Marketing campaigns don’t need extensive budgets and high levels of complexity to achieve great returns.
Now the internet is a part of daily life – what did people do before social media, online shopping or Google? – the marketing playing field has levelled out. A lot.
Internet-based campaigns allow companies with limited budgets and resources to achieve much more than they ever could. Online advertising plus smart strategy can deliver as well as TV, radio or newspaper campaigns.
So, let’s talk landing pages… What are they, why would you want one, how do they figure in marketing campaigns?
Landing pages, sometimes called microsites, are standalone web pages. The key difference is they’re laser sharp in their message and audience focus.
The audience comes first
To create a high performing landing page, you have to first think about your target audience. Consider what issues they are dealing with, what services or products they are looking for, and what incentives they might respond to.
Here’s a great example of a landing page…
They’ve addressed everything we just wrote about: the service – an application to build an online store; issues – ease of use, trust, security, price; and incentive – 14 day free trial. However, there’s more to creating a great landing page than just this. And we get to those elements in a minute. Meanwhile, let’s look at why landing pages work…
High focus, no distractions
A landing page might offer just one product in a range. Or it might focus on an offer, like ‘buy two, get the third free’. These types of landing pages usually have a link to the particular product page on an existing website. The reason they work so well is that they allow the reader to focus – there’s no competition for attention. They also allow for discussion of a product’s benefits and features, whether in short or long form. If you’re selling something that requires a high level of trust, like something related to finances or health, long form is the way to go.
Or it might be used for lead generation, exchanging something of value for a name and email address. Maybe you’re an accounting firm, looking to grow your forensic arm, so you offer an ebook on corporate fraud in Australia. You can target these people as your next clients.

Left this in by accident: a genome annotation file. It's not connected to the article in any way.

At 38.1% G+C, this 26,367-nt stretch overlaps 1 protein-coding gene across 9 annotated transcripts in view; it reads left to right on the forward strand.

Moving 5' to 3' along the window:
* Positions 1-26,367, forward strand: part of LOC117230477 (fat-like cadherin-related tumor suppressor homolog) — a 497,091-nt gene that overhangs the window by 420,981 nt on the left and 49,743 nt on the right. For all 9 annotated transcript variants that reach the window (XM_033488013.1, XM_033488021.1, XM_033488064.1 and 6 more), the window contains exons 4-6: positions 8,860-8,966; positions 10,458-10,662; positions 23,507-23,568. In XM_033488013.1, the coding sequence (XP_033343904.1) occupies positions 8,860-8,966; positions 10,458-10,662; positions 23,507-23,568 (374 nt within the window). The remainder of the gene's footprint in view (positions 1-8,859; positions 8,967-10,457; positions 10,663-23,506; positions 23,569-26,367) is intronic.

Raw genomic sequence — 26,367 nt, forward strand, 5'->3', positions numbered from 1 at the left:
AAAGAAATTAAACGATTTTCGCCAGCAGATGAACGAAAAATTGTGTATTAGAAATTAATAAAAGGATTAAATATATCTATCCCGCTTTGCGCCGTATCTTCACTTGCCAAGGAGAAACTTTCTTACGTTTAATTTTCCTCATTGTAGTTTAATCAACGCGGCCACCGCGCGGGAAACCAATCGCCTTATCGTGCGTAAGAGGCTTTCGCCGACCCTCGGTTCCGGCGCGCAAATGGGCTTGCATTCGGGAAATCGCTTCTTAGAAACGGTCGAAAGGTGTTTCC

Lead generating landing pages are also great for nurturing pre-launch sales and buzz. Imagine you are six months away from launching a new product. However, you need a final tranche of funds to get you over the line. With your landing page delivering you registered, ready-to-commit purchasers, you have the projected sales figures your bank or investor wants.
6 essentials for landing page design – plus 1 more to up the persuasion
To create a high performing landing page, you need a:
- Strong, easy to understand value proposition as your headline
- List of the benefits and features
- Reworded headline about halfway down to reinforce the message
- Social proof (eg client logos, recommendations, awards, stats on users, etc)
- Button with a clear call to action
- Eye-catching image dominating the page, either still or video
- Subhead below the main headline (this is optional) to support it and persuade further.
Here’s another landing page example that has all of the above.
It has features and benefits – so what
You need to identify the benefits that truly motivate your audience – those that tick emotional, not rational boxes. To do this, imagine you’re underwhelmed by the product or service and adopt a ‘so what’ attitude… “That’s your feature? So what… what does it mean for me? Is that the benefit? So what… it might save me time but that’s not enough. You say I can go home to my family earlier every night? Now I’m interested.
Keep it simple and see better results
Your landing page needs to repeat the message and imagery that has driven traffic to you. This will help to strengthen trust (by delivering what your initial advertising promised), reduce bounce rates and build brand recognition.
Your call to action button should let people know what will happen when they click on it – ‘click now’ doesn’t help to build customer engagement or trust! If you have to provide a lot of information before your audience will consider making a purchase, it’s best to have this button further down the page and then repeat it again at the end.
If you’re collecting leads, keep the information you require from people to a minimum. Most people are happy to give an email address and name in exchange for a download; very few will give a phone number. A simple looking registration form will get you more conversions – and a blinking cursor in the first field will catch their attention.
With this landing page example, they’ve cleverly placed the benefits within the sign-up box, giving additional weight to the offer of a fully featured trial.
Get those leads and maximise your conversions
Driving traffic to the landing page is the same as driving traffic to any website. You could use social media, online advertising like Google Adwords and banner ads, or traditional media, such as press, depending on your budget.
What happens after someone clicks on your call to action button is important too – and not just because you should thank people for their interaction. If you’re collecting leads, you could have a pop-up page from where they can download their reward. Don’t waste this opportunity, you could add another download they might like. Or, if your landing page drives traffic to your online store, this pop-up might include a function to opt-in for emails or share a purchase on social media.
The effectiveness of landing pages is backed up by their widespread use – according to Marketing Sherpa, 68% of B2B businesses use them to gain new sales lead for future conversion and 48% of marketers build a new landing page for each marketing campaign.
To talk with us about developing your next landing page, website or digital strategy – get in contact.
Phone +61 (0)8 7127 4881